Yet, if the average Joe and Jane from Main Street printed their own money, they would be imprisoned as counterfeiters. Nowhere else but in Washington D.C. would you find an institution with so much unchecked power. Creating new money naturally lowers interest rates, or the price of using money. Put another way, the Federal Reserve’s unchecked printing press creates a price control on the cost of using money.

Throughout our country’s history, price controls have never worked, and the Fed’s price control on interest rates has not worked. Think back to the housing bubble. Artificially low interest rates led to too many individuals buying, selling, and investing in the housing industry. This in turn led prices to soar, which ultimately, led the economy to spiral down to the Great Recession of 2008.

Since the 2008 financial crisis, the Fed has increased its balance sheet from less than $1 trillion to over $4.4 trillion. Although the Fed has created trillions of new dollars, it has become apparent that most of this money is not finding its way into the hands of the average American.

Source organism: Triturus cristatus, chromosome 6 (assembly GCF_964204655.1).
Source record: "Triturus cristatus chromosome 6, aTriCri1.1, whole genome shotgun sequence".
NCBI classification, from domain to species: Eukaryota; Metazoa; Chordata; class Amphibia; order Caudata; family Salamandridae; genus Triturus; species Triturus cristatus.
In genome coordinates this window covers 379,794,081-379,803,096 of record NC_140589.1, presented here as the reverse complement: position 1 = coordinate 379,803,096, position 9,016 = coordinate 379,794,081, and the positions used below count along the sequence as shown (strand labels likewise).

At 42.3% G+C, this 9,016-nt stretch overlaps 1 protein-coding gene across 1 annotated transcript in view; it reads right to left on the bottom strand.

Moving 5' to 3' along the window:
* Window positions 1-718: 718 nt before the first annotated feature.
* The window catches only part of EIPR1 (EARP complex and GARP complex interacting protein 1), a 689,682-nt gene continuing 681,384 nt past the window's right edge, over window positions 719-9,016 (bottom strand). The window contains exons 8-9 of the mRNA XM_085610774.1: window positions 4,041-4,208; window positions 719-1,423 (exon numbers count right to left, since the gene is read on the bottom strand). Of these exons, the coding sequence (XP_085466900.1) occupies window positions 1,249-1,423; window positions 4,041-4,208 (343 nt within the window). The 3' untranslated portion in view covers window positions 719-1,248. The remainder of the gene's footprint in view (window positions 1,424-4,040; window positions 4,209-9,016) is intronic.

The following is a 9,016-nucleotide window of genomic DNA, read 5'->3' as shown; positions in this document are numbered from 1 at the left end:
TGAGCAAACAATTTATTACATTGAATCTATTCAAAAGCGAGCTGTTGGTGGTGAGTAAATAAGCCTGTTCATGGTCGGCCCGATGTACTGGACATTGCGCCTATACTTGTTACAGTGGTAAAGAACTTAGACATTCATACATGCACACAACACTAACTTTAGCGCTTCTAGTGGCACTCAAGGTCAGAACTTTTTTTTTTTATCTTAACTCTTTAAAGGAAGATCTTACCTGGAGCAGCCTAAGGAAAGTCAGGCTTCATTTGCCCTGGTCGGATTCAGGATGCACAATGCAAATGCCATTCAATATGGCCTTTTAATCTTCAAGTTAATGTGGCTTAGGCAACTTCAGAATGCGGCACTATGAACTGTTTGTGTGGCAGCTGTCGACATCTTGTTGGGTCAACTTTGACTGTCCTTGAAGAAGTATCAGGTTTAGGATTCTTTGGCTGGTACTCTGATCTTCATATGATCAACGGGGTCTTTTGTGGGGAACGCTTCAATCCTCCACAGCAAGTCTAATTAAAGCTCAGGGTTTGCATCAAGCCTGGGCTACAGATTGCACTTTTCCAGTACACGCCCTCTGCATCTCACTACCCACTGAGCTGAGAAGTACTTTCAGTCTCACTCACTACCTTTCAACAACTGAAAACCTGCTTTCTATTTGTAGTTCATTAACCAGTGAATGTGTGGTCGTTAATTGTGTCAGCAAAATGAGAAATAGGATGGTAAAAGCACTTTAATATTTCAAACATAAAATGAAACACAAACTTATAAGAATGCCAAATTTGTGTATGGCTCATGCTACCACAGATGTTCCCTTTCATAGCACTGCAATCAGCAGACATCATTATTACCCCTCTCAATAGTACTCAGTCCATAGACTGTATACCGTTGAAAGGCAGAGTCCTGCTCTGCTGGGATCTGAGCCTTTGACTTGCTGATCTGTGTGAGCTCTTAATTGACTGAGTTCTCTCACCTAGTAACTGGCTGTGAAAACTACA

From 2009 to 2012, the incomes of the top 1 percent increased by a whopping 31 percent, while everyone else’s incomes increased by a measly 0.4 percent. The reason for this is simple: big banks, corporations, and government entities receive the Fed’s money long before anyone else, and they bid up the prices of assets before the rest of us can get to purchasing them.

Former Federal Reserve Governor Kevin Warsh once referred to the Fed’s easy-money policies as the reverse Robin Hood effect.

“If you have access to credit—if you’ve got a big balance sheet—the Fed has made you richer. This is a way to make the well-to-do even more well-to-do.”

The side effect of this uneven distribution of money is painfully apparent to many at the grocery store. Over the past 15 years, the price of white bread has increased by over 50 percent, while the price of eggs has more than doubled.

The cost of housing has also appreciated significantly in many areas. When adjusting for inflation, the price of housing in San Francisco has increased by 58 percent over just 25 years. Real household income, for regular Americans, has declined 10 percent over the past 15 years. Higher rent and higher grocery bills cause low income workers to incur more loans and credit card debt, which involve far higher interest rates than what the banks and Wall Street are currently paying.